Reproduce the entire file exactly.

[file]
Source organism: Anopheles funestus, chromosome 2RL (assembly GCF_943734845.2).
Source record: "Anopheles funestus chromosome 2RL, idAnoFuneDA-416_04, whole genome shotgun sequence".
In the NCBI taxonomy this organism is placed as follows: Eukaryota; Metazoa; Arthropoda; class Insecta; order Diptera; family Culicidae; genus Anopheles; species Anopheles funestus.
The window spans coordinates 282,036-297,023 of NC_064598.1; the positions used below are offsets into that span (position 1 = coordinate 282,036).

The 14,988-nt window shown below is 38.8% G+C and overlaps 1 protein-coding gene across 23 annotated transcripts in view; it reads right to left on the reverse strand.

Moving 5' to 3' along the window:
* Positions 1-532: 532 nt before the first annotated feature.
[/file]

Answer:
Source organism: Anopheles funestus, chromosome 2RL (assembly GCF_943734845.2).
Source record: "Anopheles funestus chromosome 2RL, idAnoFuneDA-416_04, whole genome shotgun sequence".
In the NCBI taxonomy this organism is placed as follows: Eukaryota; Metazoa; Arthropoda; class Insecta; order Diptera; family Culicidae; genus Anopheles; species Anopheles funestus.
The window spans coordinates 282,036-297,023 of NC_064598.1; the positions used below are offsets into that span (position 1 = coordinate 282,036).

The 14,988-nt window shown below is 38.8% G+C and overlaps 1 protein-coding gene across 23 annotated transcripts in view; it reads right to left on the reverse strand.

Moving 5' to 3' along the window:
* Positions 1-532: 532 nt before the first annotated feature.